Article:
•Researchers encouraged while engaging in physical and mental activities, people should not forget to engage in social activities.
•By the end of this decade,78 million across the globe will be living with dementia.
Understanding the problem
Dementia is one of the greatest health challenges the world is facing.
In fact data from the World Health Organization show that by the end of this decade,78 million across the globe will be living with dementia.
Dementia is an umbrella term for loss of memory and other thinking problems.
People with dementia have problems with memory, attention, communication, reasoning, judgement, and problem solving, among other issues.
Alzheimer's disease is the most common type of dementia, but it is not the only one.
There are many different types and causes of dementia.
What to do
Participating in leisure activities, such as reading a book, doing yoga and spending time with family and friends, may help lower the risk of dementia.
According to a new study published in the journal of the American Academy of Neurology, the activities have a positive effect on brain activities, physical activities, and social activities and the risk of dementia.
"Previous studies have shown that leisure activities were associated with various health benefits, such as a lower cancer risk, good heart health, and well-being," lead study author Lin Lu, says.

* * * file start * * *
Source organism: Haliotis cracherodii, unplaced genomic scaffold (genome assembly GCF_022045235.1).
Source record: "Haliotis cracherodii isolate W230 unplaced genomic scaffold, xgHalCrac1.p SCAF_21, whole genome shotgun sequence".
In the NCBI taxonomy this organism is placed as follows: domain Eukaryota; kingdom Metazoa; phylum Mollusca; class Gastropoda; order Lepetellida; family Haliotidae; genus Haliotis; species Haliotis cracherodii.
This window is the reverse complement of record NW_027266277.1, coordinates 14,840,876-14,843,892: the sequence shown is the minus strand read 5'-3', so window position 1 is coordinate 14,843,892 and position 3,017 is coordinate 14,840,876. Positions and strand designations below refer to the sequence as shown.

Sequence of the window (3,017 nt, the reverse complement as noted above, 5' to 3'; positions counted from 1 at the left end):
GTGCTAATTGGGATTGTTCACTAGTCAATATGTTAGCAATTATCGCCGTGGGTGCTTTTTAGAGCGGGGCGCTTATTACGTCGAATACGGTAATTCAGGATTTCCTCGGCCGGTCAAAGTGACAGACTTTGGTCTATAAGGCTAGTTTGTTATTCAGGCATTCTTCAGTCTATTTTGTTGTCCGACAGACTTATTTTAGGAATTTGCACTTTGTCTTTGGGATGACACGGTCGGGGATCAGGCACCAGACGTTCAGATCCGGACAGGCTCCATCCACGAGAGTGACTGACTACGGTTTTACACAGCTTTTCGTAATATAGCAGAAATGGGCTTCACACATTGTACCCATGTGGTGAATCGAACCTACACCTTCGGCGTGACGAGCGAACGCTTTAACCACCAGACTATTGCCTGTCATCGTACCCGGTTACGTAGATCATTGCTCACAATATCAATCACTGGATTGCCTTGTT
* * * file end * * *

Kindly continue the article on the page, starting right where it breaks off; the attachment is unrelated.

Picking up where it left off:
"However, there is conflicting evidence of the role of leisure activities in the prevention of dementia. Our research found that leisure activities like making crafts, playing sports or volunteering were linked to a reduced risk of dementia."
The researchers of the study found that those who engaged in leisure activities had a 17 per cent lower risk of developing dementia than those who did not engage in leisure activities.
The participants who engaged in mental activities and intellectual activities like reading or writing for pleasure, watching television, listening to the radio, playing games or musical instruments, using a computer and making crafts had a further 23 per cent lower risk of dementia.
While those who engaged in physical activities including walking, running, swimming, bicycling, using exercise machines, playing sports, yoga, and dancing had a 17 per cent lower risk of dementia.
Researchers advise that while engaging in physical and mental activities, people should not forget engaging in social activities.
“People should engage in social activities mainly those that involve communication with others and include attending a class, joining a social club, volunteering, visiting with relatives or friends, or even attending religious activities,” they advised.
"There are plenty of activities that are easy to incorporate into daily life that may be beneficial to the brain," Lu said.
"Our research found that leisure activities may reduce the risk of dementia. Future studies should include larger sample sizes and longer follow-up time to reveal more links between leisure activities and dementia."
Experts also maintain that observing a healthy and nutritious diet that targets the brain may also help keep dementia at bay.